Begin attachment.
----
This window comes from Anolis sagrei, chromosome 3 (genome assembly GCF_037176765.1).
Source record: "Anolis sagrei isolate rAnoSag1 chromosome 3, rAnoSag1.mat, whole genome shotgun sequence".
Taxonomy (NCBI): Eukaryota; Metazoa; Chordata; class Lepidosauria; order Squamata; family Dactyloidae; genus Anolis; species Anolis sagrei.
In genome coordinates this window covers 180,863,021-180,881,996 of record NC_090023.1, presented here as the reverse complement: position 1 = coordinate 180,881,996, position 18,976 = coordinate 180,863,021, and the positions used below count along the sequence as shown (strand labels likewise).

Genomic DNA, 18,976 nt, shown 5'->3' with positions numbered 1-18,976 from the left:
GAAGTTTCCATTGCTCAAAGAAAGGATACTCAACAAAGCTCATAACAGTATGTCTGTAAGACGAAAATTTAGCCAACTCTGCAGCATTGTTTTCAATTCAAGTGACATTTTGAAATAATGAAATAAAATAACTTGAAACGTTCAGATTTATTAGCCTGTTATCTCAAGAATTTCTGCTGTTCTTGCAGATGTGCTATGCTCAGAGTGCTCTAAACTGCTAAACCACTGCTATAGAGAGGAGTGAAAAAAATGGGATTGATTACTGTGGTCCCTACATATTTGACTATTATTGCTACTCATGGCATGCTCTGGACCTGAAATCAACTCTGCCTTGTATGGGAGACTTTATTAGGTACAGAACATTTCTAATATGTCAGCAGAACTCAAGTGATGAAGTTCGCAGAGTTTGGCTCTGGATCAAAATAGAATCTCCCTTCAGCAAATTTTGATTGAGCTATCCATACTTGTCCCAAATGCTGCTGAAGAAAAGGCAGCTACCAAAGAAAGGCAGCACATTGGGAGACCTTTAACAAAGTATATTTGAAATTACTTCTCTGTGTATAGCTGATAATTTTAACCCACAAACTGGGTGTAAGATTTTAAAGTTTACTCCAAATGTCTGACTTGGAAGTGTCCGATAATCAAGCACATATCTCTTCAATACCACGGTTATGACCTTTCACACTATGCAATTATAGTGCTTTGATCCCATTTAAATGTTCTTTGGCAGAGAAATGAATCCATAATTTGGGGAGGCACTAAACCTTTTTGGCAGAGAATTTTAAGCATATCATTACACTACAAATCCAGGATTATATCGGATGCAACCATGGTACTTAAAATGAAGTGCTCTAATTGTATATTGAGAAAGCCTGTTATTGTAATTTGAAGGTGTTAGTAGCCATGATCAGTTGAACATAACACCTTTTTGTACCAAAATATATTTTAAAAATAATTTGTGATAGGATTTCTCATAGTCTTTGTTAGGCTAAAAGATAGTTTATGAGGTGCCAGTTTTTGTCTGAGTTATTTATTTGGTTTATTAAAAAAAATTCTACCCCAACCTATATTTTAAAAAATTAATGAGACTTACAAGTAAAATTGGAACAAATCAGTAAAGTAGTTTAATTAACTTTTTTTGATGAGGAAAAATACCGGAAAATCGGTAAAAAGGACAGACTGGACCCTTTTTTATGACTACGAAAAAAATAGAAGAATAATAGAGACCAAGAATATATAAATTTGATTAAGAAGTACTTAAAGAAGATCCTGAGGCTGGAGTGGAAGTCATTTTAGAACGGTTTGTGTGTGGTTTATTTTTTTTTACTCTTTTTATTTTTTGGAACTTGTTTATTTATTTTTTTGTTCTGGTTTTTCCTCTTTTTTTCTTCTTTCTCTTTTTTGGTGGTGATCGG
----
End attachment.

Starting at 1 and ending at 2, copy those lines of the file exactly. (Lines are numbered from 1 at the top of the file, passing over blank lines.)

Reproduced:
This window comes from Anolis sagrei, chromosome 3 (genome assembly GCF_037176765.1).
Source record: "Anolis sagrei isolate rAnoSag1 chromosome 3, rAnoSag1.mat, whole genome shotgun sequence".